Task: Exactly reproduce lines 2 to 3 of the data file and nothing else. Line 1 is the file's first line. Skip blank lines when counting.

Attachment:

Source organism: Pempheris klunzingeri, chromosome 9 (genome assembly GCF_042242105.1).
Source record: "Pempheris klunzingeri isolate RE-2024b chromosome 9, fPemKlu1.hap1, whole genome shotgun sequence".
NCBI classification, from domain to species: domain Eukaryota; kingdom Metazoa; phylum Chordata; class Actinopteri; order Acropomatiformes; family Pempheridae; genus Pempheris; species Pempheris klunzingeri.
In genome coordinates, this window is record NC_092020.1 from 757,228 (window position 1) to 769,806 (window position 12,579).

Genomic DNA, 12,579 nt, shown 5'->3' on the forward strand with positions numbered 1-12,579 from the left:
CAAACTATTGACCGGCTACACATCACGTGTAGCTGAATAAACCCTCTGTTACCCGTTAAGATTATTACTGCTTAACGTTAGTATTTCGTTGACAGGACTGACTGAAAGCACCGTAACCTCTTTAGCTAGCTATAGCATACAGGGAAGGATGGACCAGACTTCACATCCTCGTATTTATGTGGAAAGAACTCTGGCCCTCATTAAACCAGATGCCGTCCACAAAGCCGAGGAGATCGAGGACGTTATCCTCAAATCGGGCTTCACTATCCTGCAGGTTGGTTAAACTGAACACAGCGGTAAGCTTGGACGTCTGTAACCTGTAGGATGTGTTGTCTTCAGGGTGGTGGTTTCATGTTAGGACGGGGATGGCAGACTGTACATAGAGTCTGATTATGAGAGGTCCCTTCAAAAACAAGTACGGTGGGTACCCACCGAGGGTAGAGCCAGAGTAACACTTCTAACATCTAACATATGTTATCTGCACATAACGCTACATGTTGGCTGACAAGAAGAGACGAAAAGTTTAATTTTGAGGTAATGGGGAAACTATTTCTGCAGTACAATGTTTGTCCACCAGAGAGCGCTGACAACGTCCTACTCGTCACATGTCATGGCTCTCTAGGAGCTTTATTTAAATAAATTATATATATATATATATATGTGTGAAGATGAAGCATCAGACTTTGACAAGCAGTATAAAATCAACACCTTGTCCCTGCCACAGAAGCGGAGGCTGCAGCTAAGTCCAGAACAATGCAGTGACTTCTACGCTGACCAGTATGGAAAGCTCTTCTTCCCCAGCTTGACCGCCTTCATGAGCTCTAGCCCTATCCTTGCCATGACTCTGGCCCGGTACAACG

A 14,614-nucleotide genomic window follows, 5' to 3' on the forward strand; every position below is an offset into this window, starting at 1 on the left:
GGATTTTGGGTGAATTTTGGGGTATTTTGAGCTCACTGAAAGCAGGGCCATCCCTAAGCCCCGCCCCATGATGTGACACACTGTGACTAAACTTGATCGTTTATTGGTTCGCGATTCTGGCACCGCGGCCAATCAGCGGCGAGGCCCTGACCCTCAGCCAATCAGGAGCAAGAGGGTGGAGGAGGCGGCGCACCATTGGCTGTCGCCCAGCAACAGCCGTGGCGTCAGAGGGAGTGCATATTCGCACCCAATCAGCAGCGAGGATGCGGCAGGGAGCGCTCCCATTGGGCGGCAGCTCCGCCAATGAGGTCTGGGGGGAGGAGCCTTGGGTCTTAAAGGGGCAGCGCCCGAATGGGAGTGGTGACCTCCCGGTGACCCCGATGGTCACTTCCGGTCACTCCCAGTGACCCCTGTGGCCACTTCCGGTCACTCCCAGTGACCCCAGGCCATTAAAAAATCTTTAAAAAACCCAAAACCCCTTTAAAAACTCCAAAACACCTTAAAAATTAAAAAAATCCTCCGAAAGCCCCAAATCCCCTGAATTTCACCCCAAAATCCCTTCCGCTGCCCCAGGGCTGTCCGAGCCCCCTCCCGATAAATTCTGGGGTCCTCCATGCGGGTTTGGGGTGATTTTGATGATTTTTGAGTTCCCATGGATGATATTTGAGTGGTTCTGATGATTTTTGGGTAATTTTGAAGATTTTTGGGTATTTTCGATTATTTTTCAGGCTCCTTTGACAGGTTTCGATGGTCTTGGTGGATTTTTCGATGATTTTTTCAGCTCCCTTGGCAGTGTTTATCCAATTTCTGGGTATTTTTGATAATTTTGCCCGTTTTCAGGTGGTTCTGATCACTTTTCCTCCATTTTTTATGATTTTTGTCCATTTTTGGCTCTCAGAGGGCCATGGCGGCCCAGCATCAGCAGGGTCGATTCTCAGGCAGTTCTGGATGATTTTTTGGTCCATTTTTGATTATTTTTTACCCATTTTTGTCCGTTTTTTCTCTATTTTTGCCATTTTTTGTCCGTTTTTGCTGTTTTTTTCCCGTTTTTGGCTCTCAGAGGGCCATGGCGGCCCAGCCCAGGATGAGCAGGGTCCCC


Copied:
Source record: "Pempheris klunzingeri isolate RE-2024b chromosome 9, fPemKlu1.hap1, whole genome shotgun sequence".
NCBI classification, from domain to species: domain Eukaryota; kingdom Metazoa; phylum Chordata; class Actinopteri; order Acropomatiformes; family Pempheridae; genus Pempheris; species Pempheris klunzingeri.